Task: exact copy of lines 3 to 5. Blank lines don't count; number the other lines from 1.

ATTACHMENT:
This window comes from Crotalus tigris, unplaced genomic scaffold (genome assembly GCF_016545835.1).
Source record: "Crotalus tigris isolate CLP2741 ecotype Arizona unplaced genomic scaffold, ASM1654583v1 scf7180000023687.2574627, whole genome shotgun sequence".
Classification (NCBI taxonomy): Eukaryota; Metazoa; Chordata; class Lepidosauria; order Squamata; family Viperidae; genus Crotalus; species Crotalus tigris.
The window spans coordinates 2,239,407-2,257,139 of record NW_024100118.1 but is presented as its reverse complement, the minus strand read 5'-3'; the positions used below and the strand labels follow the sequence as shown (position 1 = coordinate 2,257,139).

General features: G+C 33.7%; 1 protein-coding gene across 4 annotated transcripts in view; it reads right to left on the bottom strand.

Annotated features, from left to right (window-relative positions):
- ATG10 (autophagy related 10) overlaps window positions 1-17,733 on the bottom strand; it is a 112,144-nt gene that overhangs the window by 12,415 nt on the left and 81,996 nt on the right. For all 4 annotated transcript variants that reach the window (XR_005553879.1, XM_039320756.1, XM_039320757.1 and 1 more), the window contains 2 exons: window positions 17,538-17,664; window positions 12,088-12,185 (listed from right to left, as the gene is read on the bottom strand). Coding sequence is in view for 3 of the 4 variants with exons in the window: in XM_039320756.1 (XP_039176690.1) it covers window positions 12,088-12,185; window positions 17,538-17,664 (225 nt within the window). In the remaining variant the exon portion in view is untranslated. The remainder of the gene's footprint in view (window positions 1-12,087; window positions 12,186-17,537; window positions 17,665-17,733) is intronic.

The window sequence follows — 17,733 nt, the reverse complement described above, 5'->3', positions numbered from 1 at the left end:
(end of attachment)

Classification (NCBI taxonomy): Eukaryota; Metazoa; Chordata; class Lepidosauria; order Squamata; family Viperidae; genus Crotalus; species Crotalus tigris.
The window spans coordinates 2,239,407-2,257,139 of record NW_024100118.1 but is presented as its reverse complement, the minus strand read 5'-3'; the positions used below and the strand labels follow the sequence as shown (position 1 = coordinate 2,257,139).

General features: G+C 33.7%; 1 protein-coding gene across 4 annotated transcripts in view; it reads right to left on the bottom strand.